It is believed that a big part of that is due to their diet, being close to their families, staying physically active until an older age, and also taking time to relax.

San Gerardo de Dota

San Gerardo de Dota is not like any other place you will find in Costa Rica. It is a moody little cloud forest town in a canyon. The town lives off of tourism, but most tourists to the country don’t come here.

We love this area for hiking, birdwatching, eating trout, and cozying up by a fire.

People here always seem to be excessively happy and nice. And, for whatever reason, the service at restaurants here is beyond anything I’ve experienced at any other restaurants in the country.

Manzanillo

Manzanillo is on the Caribbean coast and has a bit of a different vibe than the Pacific side. We like it because the beaches are beautiful, there is good hiking, and it is a good jumping-off point if you want to head down to Panama.

People here seem to take everything in stride. Nothing is rushed and because not everyone lives off of tourism they don’t seem to have the same tourism pressures that some other parts of the country seem to have.

How can you adopt a Pura Vida lifestyle?

In our experience, it is somewhat difficult to keep the Pura Vida lifestyle outside of Costa Rica. We love the relaxed lifestyle here, but taking your time to get things done and staying calm doesn’t always translate to the more fast pace lifestyle you are likely used to.

A few things we have realized that work for us are:

– Taking on fewer commitments. This allows us to have more free time to just relax. In our experience, this has helped us a lot in feeling like we actually have the chance to enjoy life instead of rushing from one thing to the next.

– Living in Costa Rica has made us realize how much negativity is in the world and how that gets us nowhere.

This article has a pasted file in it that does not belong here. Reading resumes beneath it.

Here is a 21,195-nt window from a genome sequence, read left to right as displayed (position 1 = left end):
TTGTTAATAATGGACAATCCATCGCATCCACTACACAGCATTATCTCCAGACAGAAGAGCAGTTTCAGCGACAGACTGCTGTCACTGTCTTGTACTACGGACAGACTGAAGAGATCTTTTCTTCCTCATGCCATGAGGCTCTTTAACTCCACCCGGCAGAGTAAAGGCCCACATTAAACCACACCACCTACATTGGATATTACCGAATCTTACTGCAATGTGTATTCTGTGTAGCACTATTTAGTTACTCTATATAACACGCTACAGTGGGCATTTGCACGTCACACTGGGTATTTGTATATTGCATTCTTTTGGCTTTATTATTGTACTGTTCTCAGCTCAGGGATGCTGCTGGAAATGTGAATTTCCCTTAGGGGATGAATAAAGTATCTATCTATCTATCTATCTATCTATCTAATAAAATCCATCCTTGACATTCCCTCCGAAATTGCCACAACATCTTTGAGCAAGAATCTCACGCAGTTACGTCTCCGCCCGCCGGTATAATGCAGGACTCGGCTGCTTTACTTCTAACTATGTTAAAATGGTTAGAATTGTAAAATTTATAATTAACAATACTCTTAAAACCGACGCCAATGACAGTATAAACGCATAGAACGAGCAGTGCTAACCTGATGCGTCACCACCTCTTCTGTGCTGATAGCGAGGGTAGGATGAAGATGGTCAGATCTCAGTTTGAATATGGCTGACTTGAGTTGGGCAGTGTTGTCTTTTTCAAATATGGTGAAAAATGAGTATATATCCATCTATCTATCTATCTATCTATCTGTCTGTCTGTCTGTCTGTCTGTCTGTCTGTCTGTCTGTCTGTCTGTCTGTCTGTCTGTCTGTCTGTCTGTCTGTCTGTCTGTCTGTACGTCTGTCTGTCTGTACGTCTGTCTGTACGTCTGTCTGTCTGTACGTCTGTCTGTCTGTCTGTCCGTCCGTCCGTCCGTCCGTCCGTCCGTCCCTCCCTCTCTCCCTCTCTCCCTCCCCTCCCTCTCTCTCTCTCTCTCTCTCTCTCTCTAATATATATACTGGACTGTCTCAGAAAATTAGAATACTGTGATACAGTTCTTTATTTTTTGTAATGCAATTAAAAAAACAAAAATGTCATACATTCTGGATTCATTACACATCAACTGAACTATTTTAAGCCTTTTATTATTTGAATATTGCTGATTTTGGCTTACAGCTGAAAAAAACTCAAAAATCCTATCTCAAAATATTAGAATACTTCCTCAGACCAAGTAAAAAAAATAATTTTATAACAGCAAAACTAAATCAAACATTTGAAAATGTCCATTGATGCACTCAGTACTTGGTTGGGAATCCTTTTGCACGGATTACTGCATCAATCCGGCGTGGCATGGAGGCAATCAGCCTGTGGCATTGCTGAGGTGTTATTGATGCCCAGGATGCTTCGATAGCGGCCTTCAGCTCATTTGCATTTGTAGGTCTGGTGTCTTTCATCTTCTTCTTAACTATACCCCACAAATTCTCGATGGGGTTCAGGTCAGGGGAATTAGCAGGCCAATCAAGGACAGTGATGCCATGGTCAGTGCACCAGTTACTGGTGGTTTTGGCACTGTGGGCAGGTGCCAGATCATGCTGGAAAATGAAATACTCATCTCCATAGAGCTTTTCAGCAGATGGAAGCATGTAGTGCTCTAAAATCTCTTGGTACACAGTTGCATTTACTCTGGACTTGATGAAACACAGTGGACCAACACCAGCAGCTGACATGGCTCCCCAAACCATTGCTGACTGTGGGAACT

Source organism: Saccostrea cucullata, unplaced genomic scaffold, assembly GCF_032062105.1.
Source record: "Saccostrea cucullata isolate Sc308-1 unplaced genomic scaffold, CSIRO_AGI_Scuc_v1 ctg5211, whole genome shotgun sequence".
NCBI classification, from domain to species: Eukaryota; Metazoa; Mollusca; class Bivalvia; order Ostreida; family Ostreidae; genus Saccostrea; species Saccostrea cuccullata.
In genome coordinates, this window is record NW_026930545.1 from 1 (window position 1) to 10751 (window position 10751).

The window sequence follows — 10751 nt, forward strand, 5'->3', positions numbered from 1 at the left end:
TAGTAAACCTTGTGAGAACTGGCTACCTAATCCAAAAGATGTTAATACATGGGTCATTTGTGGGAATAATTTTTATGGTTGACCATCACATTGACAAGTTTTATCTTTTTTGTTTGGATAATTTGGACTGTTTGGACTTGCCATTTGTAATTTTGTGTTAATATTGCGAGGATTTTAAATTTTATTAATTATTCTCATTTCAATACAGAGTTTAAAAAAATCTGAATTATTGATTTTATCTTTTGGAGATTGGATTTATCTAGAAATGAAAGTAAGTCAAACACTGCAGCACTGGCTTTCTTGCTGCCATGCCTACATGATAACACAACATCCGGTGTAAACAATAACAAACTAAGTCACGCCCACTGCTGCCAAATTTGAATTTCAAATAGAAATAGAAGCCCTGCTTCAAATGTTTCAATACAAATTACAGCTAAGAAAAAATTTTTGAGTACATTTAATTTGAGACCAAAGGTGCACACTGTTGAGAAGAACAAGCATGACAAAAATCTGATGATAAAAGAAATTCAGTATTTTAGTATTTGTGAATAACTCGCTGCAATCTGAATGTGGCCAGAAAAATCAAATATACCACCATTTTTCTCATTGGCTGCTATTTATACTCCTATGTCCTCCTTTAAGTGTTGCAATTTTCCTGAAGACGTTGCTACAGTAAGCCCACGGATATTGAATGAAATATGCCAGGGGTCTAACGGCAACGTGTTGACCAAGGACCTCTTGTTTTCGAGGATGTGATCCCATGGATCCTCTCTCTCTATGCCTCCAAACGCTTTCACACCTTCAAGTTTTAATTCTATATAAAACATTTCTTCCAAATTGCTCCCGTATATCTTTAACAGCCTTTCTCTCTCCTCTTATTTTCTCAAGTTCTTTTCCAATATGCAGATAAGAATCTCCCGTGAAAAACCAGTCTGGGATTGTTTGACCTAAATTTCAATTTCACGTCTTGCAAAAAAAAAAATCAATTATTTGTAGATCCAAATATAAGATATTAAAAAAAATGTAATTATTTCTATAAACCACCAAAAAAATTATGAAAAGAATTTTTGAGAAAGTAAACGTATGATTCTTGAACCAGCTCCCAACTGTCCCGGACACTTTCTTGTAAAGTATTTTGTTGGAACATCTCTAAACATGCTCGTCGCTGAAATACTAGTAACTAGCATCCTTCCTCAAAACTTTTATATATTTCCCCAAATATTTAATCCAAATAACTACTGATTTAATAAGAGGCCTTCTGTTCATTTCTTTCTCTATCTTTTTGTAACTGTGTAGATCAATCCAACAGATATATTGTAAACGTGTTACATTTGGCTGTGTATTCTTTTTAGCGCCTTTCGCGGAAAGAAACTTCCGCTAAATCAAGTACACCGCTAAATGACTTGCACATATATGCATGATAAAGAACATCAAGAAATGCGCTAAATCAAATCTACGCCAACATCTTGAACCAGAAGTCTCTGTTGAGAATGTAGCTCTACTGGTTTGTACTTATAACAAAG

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For example, one of our weekly activities is going to our local farmers market every Saturday morning. We love this activity because it is the perfect way to really see this lifestyle in action.

People aren’t typically dressed up to impress, everyone is smiling, people are friendly, and it is just an overall happy existence. 

– We are horrible examples of this because Thomas and I both live so far away from our families, but I think a big part of the happy attitude in Costa Rica is because family is so important.

It is very common for families to get together every weekend and for every birthday for big celebrations of happiness. 

So, instead, we try to at least talk to our families as often as possible and make an effort to see them when we can. I can say, my family definitely brings me joy.

Other Things to Note

  • If you would like to get some Pura Vida souvenirs you will have no problem finding tons of things at souvenir shops throughout the country or at the gift shops in the airport.
  • There is also a brand called Pura Vida Bracelets which you may have heard of. The owner was inspired by the string bracelets sold in Costa Rica and started his own company. If you would like a bracelet in this style, check out all the souvenir stands you’ll see throughout the country. This is the best way to support local artists. 
  • If you are nervous about speaking Spanish while traveling, check out our guide to Spanish.
  • Another term you probably want to know is “tico/ tica.” Ticos is the general term for all Costa Rican people. Tico is the male version and tica is female.
  • If you are interested in learning more about Costa Rica, check out our guide to the culture.

So, what do you think? Are you ready to embrace the Pura Vida good life? If you have any questions about planning your trip to Costa Rica don’t hesitate to leave them in the comment section below. We are always happy to help you out!